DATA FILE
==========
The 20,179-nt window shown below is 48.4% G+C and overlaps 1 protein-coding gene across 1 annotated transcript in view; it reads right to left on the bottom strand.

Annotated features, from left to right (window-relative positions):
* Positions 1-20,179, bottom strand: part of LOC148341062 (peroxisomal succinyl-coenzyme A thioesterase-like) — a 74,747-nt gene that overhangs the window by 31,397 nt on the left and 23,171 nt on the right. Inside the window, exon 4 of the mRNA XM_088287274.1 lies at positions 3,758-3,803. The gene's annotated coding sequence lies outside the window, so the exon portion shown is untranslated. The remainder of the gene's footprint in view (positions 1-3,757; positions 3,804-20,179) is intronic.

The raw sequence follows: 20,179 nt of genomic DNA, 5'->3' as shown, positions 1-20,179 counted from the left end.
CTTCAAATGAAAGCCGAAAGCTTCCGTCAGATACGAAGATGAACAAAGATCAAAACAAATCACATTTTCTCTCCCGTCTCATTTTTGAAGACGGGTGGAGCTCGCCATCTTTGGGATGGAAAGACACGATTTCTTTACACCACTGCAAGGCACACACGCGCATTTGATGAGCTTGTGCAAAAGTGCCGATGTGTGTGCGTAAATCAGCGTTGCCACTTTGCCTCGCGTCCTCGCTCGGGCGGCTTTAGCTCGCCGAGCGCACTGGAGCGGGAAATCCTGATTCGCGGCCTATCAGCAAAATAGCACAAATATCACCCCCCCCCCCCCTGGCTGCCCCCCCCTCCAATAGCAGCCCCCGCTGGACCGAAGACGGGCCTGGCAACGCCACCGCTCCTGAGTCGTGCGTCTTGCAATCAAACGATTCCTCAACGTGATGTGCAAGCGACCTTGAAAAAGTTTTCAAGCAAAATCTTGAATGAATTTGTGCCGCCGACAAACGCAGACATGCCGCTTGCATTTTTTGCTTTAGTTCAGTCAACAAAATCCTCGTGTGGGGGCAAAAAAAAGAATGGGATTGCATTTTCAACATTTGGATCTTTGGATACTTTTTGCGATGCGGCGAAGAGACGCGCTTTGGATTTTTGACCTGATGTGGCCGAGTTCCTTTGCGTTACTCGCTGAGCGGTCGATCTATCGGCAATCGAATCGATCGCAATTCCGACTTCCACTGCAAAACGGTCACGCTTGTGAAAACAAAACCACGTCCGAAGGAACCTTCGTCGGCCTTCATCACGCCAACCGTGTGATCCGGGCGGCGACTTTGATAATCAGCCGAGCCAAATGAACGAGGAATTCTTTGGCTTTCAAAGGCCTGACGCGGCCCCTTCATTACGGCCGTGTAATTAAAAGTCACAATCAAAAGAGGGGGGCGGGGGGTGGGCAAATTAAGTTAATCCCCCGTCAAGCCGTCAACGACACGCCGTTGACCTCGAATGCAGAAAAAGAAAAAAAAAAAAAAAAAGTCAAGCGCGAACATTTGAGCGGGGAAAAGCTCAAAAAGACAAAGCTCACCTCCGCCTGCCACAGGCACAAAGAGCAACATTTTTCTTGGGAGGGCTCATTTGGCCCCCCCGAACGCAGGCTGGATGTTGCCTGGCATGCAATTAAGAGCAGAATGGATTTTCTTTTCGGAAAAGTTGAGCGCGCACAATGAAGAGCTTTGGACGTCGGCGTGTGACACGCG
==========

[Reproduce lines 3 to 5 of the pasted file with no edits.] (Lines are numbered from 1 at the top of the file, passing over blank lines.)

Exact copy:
* Positions 1-20,179, bottom strand: part of LOC148341062 (peroxisomal succinyl-coenzyme A thioesterase-like) — a 74,747-nt gene that overhangs the window by 31,397 nt on the left and 23,171 nt on the right. Inside the window, exon 4 of the mRNA XM_088287274.1 lies at positions 3,758-3,803. The gene's annotated coding sequence lies outside the window, so the exon portion shown is untranslated. The remainder of the gene's footprint in view (positions 1-3,757; positions 3,804-20,179) is intronic.

The raw sequence follows: 20,179 nt of genomic DNA, 5'->3' as shown, positions 1-20,179 counted from the left end.
CTTCAAATGAAAGCCGAAAGCTTCCGTCAGATACGAAGATGAACAAAGATCAAAACAAATCACATTTTCTCTCCCGTCTCATTTTTGAAGACGGGTGGAGCTCGCCATCTTTGGGATGGAAAGACACGATTTCTTTACACCACTGCAAGGCACACACGCGCATTTGATGAGCTTGTGCAAAAGTGCCGATGTGTGTGCGTAAATCAGCGTTGCCACTTTGCCTCGCGTCCTCGCTCGGGCGGCTTTAGCTCGCCGAGCGCACTGGAGCGGGAAATCCTGATTCGCGGCCTATCAGCAAAATAGCACAAATATCACCCCCCCCCCCCCTGGCTGCCCCCCCCTCCAATAGCAGCCCCCGCTGGACCGAAGACGGGCCTGGCAACGCCACCGCTCCTGAGTCGTGCGTCTTGCAATCAAACGATTCCTCAACGTGATGTGCAAGCGACCTTGAAAAAGTTTTCAAGCAAAATCTTGAATGAATTTGTGCCGCCGACAAACGCAGACATGCCGCTTGCATTTTTTGCTTTAGTTCAGTCAACAAAATCCTCGTGTGGGGGCAAAAAAAAGAATGGGATTGCATTTTCAACATTTGGATCTTTGGATACTTTTTGCGATGCGGCGAAGAGACGCGCTTTGGATTTTTGACCTGATGTGGCCGAGTTCCTTTGCGTTACTCGCTGAGCGGTCGATCTATCGGCAATCGAATCGATCGCAATTCCGACTTCCACTGCAAAACGGTCACGCTTGTGAAAACAAAACCACGTCCGAAGGAACCTTCGTCGGCCTTCATCACGCCAACCGTGTGATCCGGGCGGCGACTTTGATAATCAGCCGAGCCAAATGAACGAGGAATTCTTTGGCTTTCAAAGGCCTGACGCGGCCCCTTCATTACGGCCGTGTAATTAAAAGTCACAATCAAAAGAGGGGGGCGGGGGGTGGGCAAATTAAGTTAATCCCCCGTCAAGCCGTCAACGACACGCCGTTGACCTCGAATGCAGAAAAAGAAAAAAAAAAAAAAAAAGTCAAGCGCGAACATTTGAGCGGGGAAAAGCTCAAAAAGACAAAGCTCACCTCCGCCTGCCACAGGCACAAAGAGCAACATTTTTCTTGGGAGGGCTCATTTGGCCCCCCCGAACGCAGGCTGGATGTTGCCTGGCATGCAATTAAGAGCAGAATGGATTTTCTTTTCGGAAAAGTTGAGCGCGCACAATGAAGAGCTTTGGACGTCGGCGTGTGACACGCG